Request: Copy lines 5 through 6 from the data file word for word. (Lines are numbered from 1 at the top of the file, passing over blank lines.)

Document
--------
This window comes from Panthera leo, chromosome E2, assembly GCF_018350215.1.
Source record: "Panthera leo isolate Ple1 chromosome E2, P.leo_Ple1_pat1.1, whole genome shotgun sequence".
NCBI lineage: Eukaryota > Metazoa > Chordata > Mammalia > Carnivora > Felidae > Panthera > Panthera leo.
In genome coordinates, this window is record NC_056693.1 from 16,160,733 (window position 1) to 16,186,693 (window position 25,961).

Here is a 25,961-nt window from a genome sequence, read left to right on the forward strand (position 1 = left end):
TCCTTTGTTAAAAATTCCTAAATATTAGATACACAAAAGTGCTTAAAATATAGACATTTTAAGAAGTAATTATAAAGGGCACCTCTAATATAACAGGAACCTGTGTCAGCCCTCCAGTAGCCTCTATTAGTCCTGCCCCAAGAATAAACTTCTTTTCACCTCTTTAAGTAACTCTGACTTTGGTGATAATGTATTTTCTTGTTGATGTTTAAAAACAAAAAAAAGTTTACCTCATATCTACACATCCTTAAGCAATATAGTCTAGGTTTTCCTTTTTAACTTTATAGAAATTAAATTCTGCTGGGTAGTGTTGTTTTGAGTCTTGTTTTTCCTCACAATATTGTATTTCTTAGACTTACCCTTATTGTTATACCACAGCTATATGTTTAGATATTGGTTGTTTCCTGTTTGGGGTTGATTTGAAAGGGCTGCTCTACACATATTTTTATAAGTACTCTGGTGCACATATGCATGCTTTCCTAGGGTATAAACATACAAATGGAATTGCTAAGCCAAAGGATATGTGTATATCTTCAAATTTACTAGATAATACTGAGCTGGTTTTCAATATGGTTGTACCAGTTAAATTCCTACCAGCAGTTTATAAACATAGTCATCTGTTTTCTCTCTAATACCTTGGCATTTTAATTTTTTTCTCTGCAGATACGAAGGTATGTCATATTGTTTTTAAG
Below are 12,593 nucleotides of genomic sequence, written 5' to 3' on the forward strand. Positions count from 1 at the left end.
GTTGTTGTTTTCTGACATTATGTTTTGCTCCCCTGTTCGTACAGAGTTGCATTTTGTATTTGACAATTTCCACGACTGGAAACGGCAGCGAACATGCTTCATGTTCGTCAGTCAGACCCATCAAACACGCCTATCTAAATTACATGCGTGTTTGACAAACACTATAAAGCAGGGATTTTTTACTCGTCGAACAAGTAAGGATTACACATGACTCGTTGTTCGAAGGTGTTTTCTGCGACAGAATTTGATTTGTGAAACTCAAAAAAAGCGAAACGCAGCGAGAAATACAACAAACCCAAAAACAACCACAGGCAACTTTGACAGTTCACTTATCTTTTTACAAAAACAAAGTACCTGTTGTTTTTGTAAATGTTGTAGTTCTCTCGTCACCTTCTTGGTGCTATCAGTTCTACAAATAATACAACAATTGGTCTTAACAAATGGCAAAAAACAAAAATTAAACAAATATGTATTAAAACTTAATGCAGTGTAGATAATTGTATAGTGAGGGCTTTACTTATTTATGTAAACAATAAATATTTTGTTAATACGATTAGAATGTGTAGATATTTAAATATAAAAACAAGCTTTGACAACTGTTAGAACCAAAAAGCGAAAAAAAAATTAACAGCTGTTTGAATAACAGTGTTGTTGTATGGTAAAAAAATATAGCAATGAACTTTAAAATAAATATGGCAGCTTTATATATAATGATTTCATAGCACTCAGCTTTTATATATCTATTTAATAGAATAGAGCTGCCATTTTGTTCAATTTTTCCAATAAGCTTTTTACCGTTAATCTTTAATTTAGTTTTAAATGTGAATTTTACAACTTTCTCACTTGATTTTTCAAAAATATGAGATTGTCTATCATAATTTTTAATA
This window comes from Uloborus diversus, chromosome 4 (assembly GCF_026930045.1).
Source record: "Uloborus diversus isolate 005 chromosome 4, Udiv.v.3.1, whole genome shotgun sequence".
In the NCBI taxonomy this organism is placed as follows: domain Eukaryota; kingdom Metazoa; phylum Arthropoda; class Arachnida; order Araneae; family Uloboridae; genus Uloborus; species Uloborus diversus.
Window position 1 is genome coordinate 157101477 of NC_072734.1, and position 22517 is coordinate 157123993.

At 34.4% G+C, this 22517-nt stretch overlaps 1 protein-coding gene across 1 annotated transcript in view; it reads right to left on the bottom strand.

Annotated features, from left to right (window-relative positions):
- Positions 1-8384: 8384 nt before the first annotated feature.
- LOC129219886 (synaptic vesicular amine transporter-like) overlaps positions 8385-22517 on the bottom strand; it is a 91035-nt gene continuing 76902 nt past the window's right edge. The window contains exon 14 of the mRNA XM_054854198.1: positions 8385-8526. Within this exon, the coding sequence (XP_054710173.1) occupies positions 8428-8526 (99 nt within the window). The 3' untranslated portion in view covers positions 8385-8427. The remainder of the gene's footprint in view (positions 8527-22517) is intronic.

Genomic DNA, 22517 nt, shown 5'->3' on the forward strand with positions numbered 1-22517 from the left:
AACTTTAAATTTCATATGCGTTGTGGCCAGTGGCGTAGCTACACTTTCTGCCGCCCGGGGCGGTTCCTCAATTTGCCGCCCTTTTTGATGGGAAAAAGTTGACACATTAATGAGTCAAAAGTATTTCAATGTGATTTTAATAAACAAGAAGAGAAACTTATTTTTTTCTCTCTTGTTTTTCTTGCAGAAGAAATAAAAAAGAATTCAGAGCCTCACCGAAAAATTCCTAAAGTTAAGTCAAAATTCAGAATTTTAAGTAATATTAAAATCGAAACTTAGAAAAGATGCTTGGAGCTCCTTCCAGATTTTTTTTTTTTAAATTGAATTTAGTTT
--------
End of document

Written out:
Here is a 25,961-nt window from a genome sequence, read left to right on the forward strand (position 1 = left end):
TCCTTTGTTAAAAATTCCTAAATATTAGATACACAAAAGTGCTTAAAATATAGACATTTTAAGAAGTAATTATAAAGGGCACCTCTAATATAACAGGAACCTGTGTCAGCCCTCCAGTAGCCTCTATTAGTCCTGCCCCAAGAATAAACTTCTTTTCACCTCTTTAAGTAACTCTGACTTTGGTGATAATGTATTTTCTTGTTGATGTTTAAAAACAAAAAAAAGTTTACCTCATATCTACACATCCTTAAGCAATATAGTCTAGGTTTTCCTTTTTAACTTTATAGAAATTAAATTCTGCTGGGTAGTGTTGTTTTGAGTCTTGTTTTTCCTCACAATATTGTATTTCTTAGACTTACCCTTATTGTTATACCACAGCTATATGTTTAGATATTGGTTGTTTCCTGTTTGGGGTTGATTTGAAAGGGCTGCTCTACACATATTTTTATAAGTACTCTGGTGCACATATGCATGCTTTCCTAGGGTATAAACATACAAATGGAATTGCTAAGCCAAAGGATATGTGTATATCTTCAAATTTACTAGATAATACTGAGCTGGTTTTCAATATGGTTGTACCAGTTAAATTCCTACCAGCAGTTTATAAACATAGTCATCTGTTTTCTCTCTAATACCTTGGCATTTTAATTTTTTTCTCTGCAGATACGAAGGTATGTCATATTGTTTTTAAG